Questions arise as Govt opens two new ICT schools in Auckland and Christchurch

“The industry estimates it has a shortage of 10,000 skilled workers, with some putting the shortfall as high as 15,000."

Tertiary Education, Skills and Employment Minister Steven Joyce has announced the hosts of the first two new Information and Communications Technology (ICT) Graduate Schools to be established in Auckland and Christchurch.

“The new ICT Graduate Schools will be a vital link between our fast-moving hi-tech industries and tertiary education to deliver more of the skilled ICT graduates that New Zealand needs,” Joyce says.

“They will provide a unique opportunity for businesses to connect with students and education providers, and help shape ICT talent and R&D.”

Despite concerns from opposition in the Government, the Auckland school will be hosted by the Universities of Auckland and Waikato with satellite locations in Hamilton and Tauranga, focused on developing industry focused post-graduate ICT students with the communication, critical thinking, business, and enterprise skills that employers need.

“The southern school will be hosted by the South Island Tertiary Alliance, which consists of the University of Canterbury, Christchurch Polytechnic and Institute of Technology, Lincoln University, Otago Polytechnic and the University of Otago,” Joyce adds.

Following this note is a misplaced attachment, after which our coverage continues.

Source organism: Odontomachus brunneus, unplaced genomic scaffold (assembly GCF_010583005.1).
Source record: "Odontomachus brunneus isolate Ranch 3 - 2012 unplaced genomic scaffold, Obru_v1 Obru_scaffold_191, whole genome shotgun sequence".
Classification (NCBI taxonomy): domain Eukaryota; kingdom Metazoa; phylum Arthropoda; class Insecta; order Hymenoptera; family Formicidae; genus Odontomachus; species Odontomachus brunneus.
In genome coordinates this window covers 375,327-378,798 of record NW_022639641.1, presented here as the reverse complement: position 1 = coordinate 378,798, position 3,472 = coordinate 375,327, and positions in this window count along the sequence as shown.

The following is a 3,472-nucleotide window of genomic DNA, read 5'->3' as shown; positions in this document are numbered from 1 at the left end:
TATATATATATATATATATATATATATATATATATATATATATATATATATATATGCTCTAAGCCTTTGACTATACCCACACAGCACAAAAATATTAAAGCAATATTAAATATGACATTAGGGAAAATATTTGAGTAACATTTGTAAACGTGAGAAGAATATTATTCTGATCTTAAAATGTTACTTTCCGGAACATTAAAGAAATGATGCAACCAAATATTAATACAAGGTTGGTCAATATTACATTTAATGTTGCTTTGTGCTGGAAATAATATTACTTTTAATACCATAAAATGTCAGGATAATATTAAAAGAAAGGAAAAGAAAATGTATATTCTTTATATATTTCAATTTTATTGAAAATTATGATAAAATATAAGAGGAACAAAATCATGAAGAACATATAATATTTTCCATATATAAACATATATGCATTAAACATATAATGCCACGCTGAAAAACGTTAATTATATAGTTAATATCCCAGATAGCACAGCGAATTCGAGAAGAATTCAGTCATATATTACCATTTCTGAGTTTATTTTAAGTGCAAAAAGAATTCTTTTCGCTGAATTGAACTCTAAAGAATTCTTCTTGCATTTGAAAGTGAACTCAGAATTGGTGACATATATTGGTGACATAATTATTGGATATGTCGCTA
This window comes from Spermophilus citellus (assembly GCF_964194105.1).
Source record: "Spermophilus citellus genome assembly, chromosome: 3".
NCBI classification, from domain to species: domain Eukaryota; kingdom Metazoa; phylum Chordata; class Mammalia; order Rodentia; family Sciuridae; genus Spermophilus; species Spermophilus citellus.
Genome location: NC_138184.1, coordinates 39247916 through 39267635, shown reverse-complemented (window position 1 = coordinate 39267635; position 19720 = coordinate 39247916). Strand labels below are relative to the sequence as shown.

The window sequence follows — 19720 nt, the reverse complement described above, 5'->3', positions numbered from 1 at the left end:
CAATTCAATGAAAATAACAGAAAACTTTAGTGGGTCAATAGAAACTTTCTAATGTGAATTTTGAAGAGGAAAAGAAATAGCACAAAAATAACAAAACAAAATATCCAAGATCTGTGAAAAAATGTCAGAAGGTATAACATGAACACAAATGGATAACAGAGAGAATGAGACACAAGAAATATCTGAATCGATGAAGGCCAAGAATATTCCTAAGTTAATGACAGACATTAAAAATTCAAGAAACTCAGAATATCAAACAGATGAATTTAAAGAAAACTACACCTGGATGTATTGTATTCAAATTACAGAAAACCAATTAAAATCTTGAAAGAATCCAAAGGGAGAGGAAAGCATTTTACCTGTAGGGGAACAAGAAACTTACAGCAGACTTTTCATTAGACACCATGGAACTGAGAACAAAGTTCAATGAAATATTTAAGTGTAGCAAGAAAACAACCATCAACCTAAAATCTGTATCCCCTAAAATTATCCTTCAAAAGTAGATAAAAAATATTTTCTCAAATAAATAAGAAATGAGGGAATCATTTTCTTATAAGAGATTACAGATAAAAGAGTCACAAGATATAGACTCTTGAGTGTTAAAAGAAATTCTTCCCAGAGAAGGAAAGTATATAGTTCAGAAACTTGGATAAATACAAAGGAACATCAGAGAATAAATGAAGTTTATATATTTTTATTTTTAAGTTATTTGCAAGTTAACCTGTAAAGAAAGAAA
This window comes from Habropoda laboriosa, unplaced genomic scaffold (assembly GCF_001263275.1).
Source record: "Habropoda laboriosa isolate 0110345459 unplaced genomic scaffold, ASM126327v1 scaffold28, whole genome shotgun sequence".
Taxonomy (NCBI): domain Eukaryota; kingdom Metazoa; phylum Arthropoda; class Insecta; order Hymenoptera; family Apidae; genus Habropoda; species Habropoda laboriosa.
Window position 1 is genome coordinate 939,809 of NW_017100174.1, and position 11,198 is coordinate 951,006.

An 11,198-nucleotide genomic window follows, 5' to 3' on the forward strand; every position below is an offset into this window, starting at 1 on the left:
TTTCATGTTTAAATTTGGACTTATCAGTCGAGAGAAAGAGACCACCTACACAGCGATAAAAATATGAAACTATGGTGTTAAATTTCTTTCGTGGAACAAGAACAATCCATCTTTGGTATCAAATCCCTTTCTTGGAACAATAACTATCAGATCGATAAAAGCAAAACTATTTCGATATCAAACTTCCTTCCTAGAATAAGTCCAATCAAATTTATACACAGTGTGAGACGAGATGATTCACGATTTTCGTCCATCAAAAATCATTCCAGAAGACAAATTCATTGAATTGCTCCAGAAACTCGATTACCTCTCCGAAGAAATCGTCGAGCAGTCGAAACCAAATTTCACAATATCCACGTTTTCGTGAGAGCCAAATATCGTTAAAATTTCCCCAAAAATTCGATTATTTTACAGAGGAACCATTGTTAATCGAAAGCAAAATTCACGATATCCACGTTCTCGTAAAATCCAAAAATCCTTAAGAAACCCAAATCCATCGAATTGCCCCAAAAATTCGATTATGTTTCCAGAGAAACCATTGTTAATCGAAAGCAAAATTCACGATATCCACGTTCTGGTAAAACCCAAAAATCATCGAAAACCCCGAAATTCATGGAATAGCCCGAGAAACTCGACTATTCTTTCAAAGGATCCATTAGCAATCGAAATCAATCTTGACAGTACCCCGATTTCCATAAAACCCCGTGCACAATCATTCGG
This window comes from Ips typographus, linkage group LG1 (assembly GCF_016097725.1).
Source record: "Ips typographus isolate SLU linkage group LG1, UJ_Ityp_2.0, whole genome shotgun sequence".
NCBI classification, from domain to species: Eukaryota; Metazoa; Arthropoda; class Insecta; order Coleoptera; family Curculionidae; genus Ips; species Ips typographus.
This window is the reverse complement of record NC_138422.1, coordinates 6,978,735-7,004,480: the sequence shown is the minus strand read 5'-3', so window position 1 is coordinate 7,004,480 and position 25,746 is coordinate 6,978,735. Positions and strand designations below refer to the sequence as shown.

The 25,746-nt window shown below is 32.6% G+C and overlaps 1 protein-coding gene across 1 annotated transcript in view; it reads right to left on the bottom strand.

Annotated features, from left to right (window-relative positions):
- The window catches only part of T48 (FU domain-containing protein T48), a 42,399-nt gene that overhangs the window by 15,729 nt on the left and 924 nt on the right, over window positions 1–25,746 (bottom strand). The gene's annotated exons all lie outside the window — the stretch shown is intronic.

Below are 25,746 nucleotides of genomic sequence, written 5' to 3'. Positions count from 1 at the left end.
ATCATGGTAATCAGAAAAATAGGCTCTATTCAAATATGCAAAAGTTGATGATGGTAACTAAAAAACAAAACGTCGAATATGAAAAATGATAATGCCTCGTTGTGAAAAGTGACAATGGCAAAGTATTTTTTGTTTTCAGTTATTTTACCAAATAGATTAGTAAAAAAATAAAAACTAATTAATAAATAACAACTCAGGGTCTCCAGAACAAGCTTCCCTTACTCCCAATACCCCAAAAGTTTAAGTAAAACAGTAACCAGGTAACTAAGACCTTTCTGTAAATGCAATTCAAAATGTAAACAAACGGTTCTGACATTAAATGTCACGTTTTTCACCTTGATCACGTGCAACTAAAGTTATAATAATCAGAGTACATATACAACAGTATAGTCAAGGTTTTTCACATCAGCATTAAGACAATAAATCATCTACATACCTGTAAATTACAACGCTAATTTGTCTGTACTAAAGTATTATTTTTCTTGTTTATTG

“It will have a Christchurch campus located in the Christchurch Innovation Precinct and a satellite site in Dunedin.”

According to Joyce, the South Island school will focus on key ICT areas relevant to the regional economies, including agri-tech, health technology, and communications products and services.

Going forward, a third graduate school will also be opened in Wellington with an announcement about the provider to be made later this year.

Joyce says the Government has committed $28.6 million for the development and delivery of the three schools over four years and once fully established, the schools are expected to train in excess of 350 students annually.

“The global ICT industry is expected to grow by US$1.3 trillion between 2013 and 2020,” Joyce adds.

“For New Zealand businesses to make the most of this opportunity, they need hi-tech professionals working in their businesses.”

But despite the plans, Labour’s Tertiary Education spokesperson David Cunliffe believes yhe Government’s ICT graduate schools will only train a tiny fraction of the workers the sector is crying out for.

“The industry estimates it has a shortage of 10,000 skilled workers, with some putting the shortfall as high as 15,000,” Cunliffe adds.

“The Auckland and Christchurch graduate schools announced by Tertiary Education, Skills and Employment Minister Steven Joyce today will only train 350 a year at most.”

According to Cunliffe, some of this shortfall is currently being made up by low-level private training courses which are targeted at mainly migrant students.

“There are also concerns a traditional degree programme is too slow and unwieldly to adapt to the fast changing needs of the high tech market,” he adds.

“What our tech sector needs is a proper skills strategy rather than this token effort that will producing a few hundred rather than the thousands of ICT professionals New Zealand needs.”

Joyce however believes the ICT Graduate Schools are a “key initiative” under the Government’s Business Growth Agenda and will provide innovative, industry focused ICT education, research and development through collaboration between tertiary providers, industry and stakeholders.

“Through this collaborative approach we will see ICT graduates with work-relevant, business-focused skills as well as more direct pathways from education into employment,” he adds.

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